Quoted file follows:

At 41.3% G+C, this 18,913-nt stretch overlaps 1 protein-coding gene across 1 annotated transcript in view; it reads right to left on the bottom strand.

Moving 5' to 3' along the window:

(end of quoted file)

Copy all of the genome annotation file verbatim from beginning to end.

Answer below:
At 41.3% G+C, this 18,913-nt stretch overlaps 1 protein-coding gene across 1 annotated transcript in view; it reads right to left on the bottom strand.

Moving 5' to 3' along the window: